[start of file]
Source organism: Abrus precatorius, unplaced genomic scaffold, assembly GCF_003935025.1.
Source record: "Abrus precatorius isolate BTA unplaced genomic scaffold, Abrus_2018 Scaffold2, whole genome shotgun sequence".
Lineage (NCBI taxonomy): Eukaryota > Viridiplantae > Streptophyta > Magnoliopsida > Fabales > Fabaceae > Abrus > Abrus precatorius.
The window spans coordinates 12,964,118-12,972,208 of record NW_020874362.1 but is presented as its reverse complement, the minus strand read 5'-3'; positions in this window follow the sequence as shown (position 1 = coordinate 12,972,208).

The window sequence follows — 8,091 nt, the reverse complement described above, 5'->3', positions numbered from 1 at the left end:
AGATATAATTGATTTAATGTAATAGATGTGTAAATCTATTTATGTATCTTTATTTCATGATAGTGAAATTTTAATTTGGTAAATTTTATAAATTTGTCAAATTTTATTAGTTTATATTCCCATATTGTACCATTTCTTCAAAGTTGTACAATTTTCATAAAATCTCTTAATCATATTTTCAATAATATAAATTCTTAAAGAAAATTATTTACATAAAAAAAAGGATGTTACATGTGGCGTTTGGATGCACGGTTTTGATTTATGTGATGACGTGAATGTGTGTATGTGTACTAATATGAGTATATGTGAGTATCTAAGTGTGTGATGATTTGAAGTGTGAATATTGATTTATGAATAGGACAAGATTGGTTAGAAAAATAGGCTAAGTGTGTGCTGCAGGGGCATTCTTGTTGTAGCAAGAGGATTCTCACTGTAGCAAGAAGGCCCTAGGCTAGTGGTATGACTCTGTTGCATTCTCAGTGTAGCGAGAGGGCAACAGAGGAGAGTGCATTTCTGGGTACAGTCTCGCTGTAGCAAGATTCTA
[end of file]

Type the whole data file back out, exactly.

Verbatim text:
Source organism: Abrus precatorius, unplaced genomic scaffold, assembly GCF_003935025.1.
Source record: "Abrus precatorius isolate BTA unplaced genomic scaffold, Abrus_2018 Scaffold2, whole genome shotgun sequence".
Lineage (NCBI taxonomy): Eukaryota > Viridiplantae > Streptophyta > Magnoliopsida > Fabales > Fabaceae > Abrus > Abrus precatorius.
The window spans coordinates 12,964,118-12,972,208 of record NW_020874362.1 but is presented as its reverse complement, the minus strand read 5'-3'; positions in this window follow the sequence as shown (position 1 = coordinate 12,972,208).

The window sequence follows — 8,091 nt, the reverse complement described above, 5'->3', positions numbered from 1 at the left end:
AGATATAATTGATTTAATGTAATAGATGTGTAAATCTATTTATGTATCTTTATTTCATGATAGTGAAATTTTAATTTGGTAAATTTTATAAATTTGTCAAATTTTATTAGTTTATATTCCCATATTGTACCATTTCTTCAAAGTTGTACAATTTTCATAAAATCTCTTAATCATATTTTCAATAATATAAATTCTTAAAGAAAATTATTTACATAAAAAAAAGGATGTTACATGTGGCGTTTGGATGCACGGTTTTGATTTATGTGATGACGTGAATGTGTGTATGTGTACTAATATGAGTATATGTGAGTATCTAAGTGTGTGATGATTTGAAGTGTGAATATTGATTTATGAATAGGACAAGATTGGTTAGAAAAATAGGCTAAGTGTGTGCTGCAGGGGCATTCTTGTTGTAGCAAGAGGATTCTCACTGTAGCAAGAAGGCCCTAGGCTAGTGGTATGACTCTGTTGCATTCTCAGTGTAGCGAGAGGGCAACAGAGGAGAGTGCATTTCTGGGTACAGTCTCGCTGTAGCAAGATTCTA